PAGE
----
ASA Newsroom

Sugar Subsidies Spur Surplus and Sour Market

CONTACT: Phillip Hayes, 202-271-5734 (cell)

From the International Sweetener Symposium:

STOWE, Vt.—Attendees of the 31st International Sweetener Symposium were told today that a four-year sugar surplus is weighing on global prices.

Growing sugar consumption in developing countries could help lower stocks over the long haul, but global sugar supplies will remain large in the near term, explained Jose Orive, executive director of the International Sugar Organization. And the world’s sugar stocks-to-use ratio – a common measure of surplus – will remain at an abnormally high 40 percent for at least another year, he said.

Despite the falling prices, Thailand, the world’s second largest sugar exporter, “has been on an aggressive expansion path,” Orive said. Meanwhile, India will only decrease production slightly for the upcoming crop.

Brazil, which commands half of all global exports, is also expected to maintain similar production levels in the 2015 and 2016 crop years, even though it is currently embroiled in drought. Brazilian sugarcane ethanol production should increase, Orive told the group.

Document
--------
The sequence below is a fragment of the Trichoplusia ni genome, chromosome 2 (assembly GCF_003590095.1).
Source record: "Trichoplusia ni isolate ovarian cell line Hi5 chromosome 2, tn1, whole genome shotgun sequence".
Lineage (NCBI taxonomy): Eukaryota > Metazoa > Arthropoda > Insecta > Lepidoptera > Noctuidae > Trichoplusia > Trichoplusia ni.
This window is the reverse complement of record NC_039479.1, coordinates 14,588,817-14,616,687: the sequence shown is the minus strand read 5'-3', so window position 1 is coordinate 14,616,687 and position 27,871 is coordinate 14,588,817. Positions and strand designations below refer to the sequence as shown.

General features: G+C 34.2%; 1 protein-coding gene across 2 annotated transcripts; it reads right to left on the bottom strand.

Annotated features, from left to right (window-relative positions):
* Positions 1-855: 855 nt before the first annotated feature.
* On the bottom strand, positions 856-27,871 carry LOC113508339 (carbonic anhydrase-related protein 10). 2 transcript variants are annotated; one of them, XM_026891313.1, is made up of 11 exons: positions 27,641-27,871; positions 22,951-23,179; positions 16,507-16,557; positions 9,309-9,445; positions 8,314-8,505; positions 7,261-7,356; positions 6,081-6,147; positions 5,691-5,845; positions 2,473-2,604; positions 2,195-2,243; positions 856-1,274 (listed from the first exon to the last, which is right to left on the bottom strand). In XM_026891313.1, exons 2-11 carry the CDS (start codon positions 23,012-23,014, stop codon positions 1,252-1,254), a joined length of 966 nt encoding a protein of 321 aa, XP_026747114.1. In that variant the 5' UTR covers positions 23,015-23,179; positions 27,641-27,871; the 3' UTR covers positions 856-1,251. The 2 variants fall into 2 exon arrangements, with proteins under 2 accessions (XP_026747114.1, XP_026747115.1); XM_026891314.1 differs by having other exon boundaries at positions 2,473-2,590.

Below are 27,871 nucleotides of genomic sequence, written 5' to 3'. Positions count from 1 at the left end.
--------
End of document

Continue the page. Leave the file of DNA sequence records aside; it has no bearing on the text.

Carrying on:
Jack Roney, an economist with the American Sugar Alliance, believes global subsidies have insulated many foreign sugar producers from market volatility and have helped build the surplus that cut prices in half from their most recent peak in 2011.

He said Brazil benefits from more than $2.5 billion in annual sugar subsidies and noted America’s desire to end global subsidization in favor of a free market.

Mexican policies, Roney explained, are particularly harming U.S. producers because record amounts of subsidized Mexican sugar are being dumped onto the American market. U.S. producers have filed antidumping and countervailing duty cases against Mexico and have asked the U.S. government to impose corrective measures to level the playing field.

Frank Jenkins, a sugar market analyst, told the group he expects U.S. producers to prevail in the cases. And until they do, he said, the U.S. market will remain in flux.


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About Phillip Hayes

Phillip Hayes is the Director of Media Relations for the American Sugar Alliance. He can be reached on cell at 202-271-5734 and on email at
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